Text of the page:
3) Positioning ourselves as one of 12 centers participating in a study sponsored by the National Institutes of Health titled “Immunosuppression Withdrawal for Stable Pediatric Liver Transplant Recipients (iWITH)”. With the information learned from this study, transplant doctors may be able to identify markers that can be used in the future to identify transplant recipients who may be taken off of their anti-rejection medicine.
4) Continued participation in the Pediatric Acute Liver Failure (PALF) study. The PALF study is the first multi-center, multi-national collaborative study aimed at identifying, characterizing and developing management strategies for infants, children and adolescents who present with acute liver failure (ALF). This study also collects information on the neurocognitive function and health related quality of life in pediatric survivors of ALF. Survivors include those patients who spontaneously recover from ALF and those who require liver transplantation.
5) Participation as a site in the NIH-funded study titled Medication Adherence in Children Who Had a Liver Transplant (MALT). Non-adherence is the most important reason for organ rejection in long term survivors of pediatric liver transplantation. In order to address this important risk-factor effectively, this study proposes to test the ability of an objective measure of adherence to anti-rejection medications to predict organ rejection and loss in children who had a liver transplant.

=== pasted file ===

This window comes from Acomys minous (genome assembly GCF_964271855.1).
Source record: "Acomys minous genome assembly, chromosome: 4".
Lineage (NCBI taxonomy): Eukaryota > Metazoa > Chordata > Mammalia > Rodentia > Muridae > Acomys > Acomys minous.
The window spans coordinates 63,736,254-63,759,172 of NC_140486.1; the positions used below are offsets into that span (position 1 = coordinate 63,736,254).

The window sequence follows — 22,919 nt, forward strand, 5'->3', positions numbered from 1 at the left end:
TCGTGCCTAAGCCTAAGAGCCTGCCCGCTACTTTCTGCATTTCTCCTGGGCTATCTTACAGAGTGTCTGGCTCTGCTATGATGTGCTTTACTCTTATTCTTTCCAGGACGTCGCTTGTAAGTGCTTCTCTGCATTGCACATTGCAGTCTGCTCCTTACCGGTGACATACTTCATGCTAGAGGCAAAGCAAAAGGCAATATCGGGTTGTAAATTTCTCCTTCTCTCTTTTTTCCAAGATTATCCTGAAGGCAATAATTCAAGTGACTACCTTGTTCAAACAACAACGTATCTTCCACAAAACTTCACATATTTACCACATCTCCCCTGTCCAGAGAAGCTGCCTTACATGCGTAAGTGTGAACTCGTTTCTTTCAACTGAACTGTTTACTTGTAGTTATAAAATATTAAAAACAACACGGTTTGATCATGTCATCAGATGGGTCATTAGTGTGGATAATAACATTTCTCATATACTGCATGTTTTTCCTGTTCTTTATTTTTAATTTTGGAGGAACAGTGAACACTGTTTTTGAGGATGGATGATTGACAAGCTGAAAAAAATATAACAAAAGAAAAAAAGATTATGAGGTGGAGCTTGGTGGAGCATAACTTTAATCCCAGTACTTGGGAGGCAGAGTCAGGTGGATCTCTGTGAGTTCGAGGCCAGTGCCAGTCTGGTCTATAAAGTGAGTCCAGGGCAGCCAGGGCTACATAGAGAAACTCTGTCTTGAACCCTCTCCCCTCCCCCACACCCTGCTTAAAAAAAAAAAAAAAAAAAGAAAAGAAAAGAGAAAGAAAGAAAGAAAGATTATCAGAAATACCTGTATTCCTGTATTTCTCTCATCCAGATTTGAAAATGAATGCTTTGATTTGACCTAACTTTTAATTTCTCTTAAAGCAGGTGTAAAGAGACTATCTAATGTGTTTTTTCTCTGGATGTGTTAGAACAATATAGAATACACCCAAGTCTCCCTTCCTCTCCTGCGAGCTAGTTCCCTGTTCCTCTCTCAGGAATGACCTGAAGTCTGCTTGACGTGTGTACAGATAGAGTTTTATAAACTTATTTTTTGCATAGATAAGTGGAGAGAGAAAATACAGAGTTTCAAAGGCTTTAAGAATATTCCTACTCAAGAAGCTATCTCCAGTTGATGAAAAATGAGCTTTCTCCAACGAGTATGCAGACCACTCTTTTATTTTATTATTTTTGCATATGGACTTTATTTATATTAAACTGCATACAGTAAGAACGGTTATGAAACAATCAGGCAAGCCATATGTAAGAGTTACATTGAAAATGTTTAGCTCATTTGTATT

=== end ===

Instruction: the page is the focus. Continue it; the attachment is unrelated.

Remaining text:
6) Participation in a multi-center study measuring frailty in children awaiting liver transplantation in order to arrive at an accurate and efficient instrument to assess frailty that may be disseminated across transplant centers widely. A validated pediatric clinical frailty instrument would bridge a critical gap in the evaluation of children undergoing transplantation and serve to improve post-transplant outcomes.
7) Participation as a site in the Non-alcoholic Steatohepatitis Clinical Research Network (NASH CRN), which is sponsored by the NIH and includes the collaboration of 9 clinical centers around the country each with a pediatric and adult center. The NASH CRN is a cooperative network designed to propose, develop and undertake trials related to nonalcoholic fatty liver disease (NAFLD).
In addition to external collaboration, the Siragusa Transplant Center collaborates with other departments within the Lurie Children’s family. For example, we are currently collaborating with staff from the Department of Psychology to study cognitive functioning among children affected by liver disease and develop new methodologies for the assessment and improvement of quality of life in pediatric transplant recipients.
At the Siragusa Transplant Center, we will continue to pursue research directly related to the improvement of the health of your child. We will do so by continuing our ongoing commitment to institutional clinical and laboratory research coupled with important collaborative efforts in the field.